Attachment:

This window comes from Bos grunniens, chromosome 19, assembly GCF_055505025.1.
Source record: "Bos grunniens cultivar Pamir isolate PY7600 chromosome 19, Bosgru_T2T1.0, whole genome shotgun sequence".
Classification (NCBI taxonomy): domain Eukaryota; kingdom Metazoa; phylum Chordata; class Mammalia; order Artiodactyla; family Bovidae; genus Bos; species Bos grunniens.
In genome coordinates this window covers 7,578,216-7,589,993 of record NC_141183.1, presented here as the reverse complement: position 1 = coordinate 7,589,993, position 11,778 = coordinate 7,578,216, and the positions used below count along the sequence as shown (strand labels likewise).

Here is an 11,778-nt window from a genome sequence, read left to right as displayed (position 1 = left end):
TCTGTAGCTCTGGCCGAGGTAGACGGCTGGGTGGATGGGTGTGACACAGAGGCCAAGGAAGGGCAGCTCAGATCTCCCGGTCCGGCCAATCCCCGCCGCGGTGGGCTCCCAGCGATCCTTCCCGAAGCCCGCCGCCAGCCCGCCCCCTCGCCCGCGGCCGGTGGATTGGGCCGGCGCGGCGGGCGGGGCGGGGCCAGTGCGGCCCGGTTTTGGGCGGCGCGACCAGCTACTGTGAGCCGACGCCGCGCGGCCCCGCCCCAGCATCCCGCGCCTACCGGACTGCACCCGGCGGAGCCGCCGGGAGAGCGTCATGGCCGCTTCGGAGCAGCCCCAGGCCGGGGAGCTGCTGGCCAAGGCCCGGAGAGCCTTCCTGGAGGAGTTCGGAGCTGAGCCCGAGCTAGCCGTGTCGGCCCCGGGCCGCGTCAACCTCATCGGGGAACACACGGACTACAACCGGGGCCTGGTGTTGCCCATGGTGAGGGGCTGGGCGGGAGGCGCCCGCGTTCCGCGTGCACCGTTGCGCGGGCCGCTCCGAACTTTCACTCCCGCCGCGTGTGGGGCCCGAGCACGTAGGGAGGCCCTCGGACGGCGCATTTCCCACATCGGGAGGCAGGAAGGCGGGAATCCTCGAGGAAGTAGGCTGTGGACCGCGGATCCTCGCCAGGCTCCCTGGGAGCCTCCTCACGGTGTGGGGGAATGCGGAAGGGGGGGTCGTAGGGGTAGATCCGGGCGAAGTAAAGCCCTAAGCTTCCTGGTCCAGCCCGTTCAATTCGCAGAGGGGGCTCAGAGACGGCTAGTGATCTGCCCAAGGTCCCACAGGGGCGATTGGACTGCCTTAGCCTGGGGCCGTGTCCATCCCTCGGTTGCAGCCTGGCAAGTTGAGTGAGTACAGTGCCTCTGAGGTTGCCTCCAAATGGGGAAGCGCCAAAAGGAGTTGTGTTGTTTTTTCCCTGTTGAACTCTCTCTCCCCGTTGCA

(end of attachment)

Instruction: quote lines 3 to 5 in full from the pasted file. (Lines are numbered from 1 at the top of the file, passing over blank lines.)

Classification (NCBI taxonomy): domain Eukaryota; kingdom Metazoa; phylum Chordata; class Mammalia; order Artiodactyla; family Bovidae; genus Bos; species Bos grunniens.
In genome coordinates this window covers 7,578,216-7,589,993 of record NC_141183.1, presented here as the reverse complement: position 1 = coordinate 7,589,993, position 11,778 = coordinate 7,578,216, and the positions used below count along the sequence as shown (strand labels likewise).

Here is an 11,778-nt window from a genome sequence, read left to right as displayed (position 1 = left end):